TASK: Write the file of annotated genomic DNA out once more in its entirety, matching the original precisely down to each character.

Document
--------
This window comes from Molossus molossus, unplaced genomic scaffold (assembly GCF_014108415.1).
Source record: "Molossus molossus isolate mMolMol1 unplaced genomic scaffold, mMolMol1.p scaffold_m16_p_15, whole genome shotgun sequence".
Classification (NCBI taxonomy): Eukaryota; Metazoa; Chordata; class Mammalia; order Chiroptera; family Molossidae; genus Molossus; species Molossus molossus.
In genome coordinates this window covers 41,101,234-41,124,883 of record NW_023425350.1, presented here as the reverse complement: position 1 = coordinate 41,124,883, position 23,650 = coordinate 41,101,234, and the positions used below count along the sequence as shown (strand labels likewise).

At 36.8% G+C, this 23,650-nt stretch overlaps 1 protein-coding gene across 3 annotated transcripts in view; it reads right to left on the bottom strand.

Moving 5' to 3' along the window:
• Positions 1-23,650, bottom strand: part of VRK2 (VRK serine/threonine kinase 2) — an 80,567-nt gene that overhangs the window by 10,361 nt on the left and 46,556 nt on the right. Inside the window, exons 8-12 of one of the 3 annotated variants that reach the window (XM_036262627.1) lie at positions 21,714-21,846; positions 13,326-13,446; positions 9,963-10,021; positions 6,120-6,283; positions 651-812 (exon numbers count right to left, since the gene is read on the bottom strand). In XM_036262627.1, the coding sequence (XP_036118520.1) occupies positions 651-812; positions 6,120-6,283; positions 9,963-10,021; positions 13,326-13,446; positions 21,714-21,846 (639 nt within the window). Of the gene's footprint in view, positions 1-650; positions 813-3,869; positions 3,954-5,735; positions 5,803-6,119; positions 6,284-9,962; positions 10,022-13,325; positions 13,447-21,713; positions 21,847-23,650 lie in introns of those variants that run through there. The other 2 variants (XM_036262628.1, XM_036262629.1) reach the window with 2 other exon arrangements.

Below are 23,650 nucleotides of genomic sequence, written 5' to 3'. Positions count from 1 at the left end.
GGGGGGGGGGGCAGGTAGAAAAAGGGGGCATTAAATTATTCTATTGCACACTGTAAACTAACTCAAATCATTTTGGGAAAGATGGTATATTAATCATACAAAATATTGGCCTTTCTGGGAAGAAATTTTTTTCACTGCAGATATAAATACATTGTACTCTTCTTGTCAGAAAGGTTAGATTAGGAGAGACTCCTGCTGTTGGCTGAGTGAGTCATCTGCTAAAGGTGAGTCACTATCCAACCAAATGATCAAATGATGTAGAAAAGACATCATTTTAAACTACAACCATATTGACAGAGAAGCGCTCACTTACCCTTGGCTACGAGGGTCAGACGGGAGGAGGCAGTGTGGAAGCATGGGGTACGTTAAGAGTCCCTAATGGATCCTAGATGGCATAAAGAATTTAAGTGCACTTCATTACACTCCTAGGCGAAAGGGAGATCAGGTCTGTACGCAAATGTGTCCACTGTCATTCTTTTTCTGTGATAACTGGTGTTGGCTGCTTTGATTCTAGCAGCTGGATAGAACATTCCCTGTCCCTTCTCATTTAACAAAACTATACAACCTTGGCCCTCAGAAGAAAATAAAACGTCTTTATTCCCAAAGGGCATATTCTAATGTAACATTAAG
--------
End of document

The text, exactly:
This window comes from Molossus molossus, unplaced genomic scaffold (assembly GCF_014108415.1).
Source record: "Molossus molossus isolate mMolMol1 unplaced genomic scaffold, mMolMol1.p scaffold_m16_p_15, whole genome shotgun sequence".
Classification (NCBI taxonomy): Eukaryota; Metazoa; Chordata; class Mammalia; order Chiroptera; family Molossidae; genus Molossus; species Molossus molossus.
In genome coordinates this window covers 41,101,234-41,124,883 of record NW_023425350.1, presented here as the reverse complement: position 1 = coordinate 41,124,883, position 23,650 = coordinate 41,101,234, and the positions used below count along the sequence as shown (strand labels likewise).

At 36.8% G+C, this 23,650-nt stretch overlaps 1 protein-coding gene across 3 annotated transcripts in view; it reads right to left on the bottom strand.

Moving 5' to 3' along the window:
• Positions 1-23,650, bottom strand: part of VRK2 (VRK serine/threonine kinase 2) — an 80,567-nt gene that overhangs the window by 10,361 nt on the left and 46,556 nt on the right. Inside the window, exons 8-12 of one of the 3 annotated variants that reach the window (XM_036262627.1) lie at positions 21,714-21,846; positions 13,326-13,446; positions 9,963-10,021; positions 6,120-6,283; positions 651-812 (exon numbers count right to left, since the gene is read on the bottom strand). In XM_036262627.1, the coding sequence (XP_036118520.1) occupies positions 651-812; positions 6,120-6,283; positions 9,963-10,021; positions 13,326-13,446; positions 21,714-21,846 (639 nt within the window). Of the gene's footprint in view, positions 1-650; positions 813-3,869; positions 3,954-5,735; positions 5,803-6,119; positions 6,284-9,962; positions 10,022-13,325; positions 13,447-21,713; positions 21,847-23,650 lie in introns of those variants that run through there. The other 2 variants (XM_036262628.1, XM_036262629.1) reach the window with 2 other exon arrangements.

Below are 23,650 nucleotides of genomic sequence, written 5' to 3'. Positions count from 1 at the left end.
GGGGGGGGGGGCAGGTAGAAAAAGGGGGCATTAAATTATTCTATTGCACACTGTAAACTAACTCAAATCATTTTGGGAAAGATGGTATATTAATCATACAAAATATTGGCCTTTCTGGGAAGAAATTTTTTTCACTGCAGATATAAATACATTGTACTCTTCTTGTCAGAAAGGTTAGATTAGGAGAGACTCCTGCTGTTGGCTGAGTGAGTCATCTGCTAAAGGTGAGTCACTATCCAACCAAATGATCAAATGATGTAGAAAAGACATCATTTTAAACTACAACCATATTGACAGAGAAGCGCTCACTTACCCTTGGCTACGAGGGTCAGACGGGAGGAGGCAGTGTGGAAGCATGGGGTACGTTAAGAGTCCCTAATGGATCCTAGATGGCATAAAGAATTTAAGTGCACTTCATTACACTCCTAGGCGAAAGGGAGATCAGGTCTGTACGCAAATGTGTCCACTGTCATTCTTTTTCTGTGATAACTGGTGTTGGCTGCTTTGATTCTAGCAGCTGGATAGAACATTCCCTGTCCCTTCTCATTTAACAAAACTATACAACCTTGGCCCTCAGAAGAAAATAAAACGTCTTTATTCCCAAAGGGCATATTCTAATGTAACATTAAG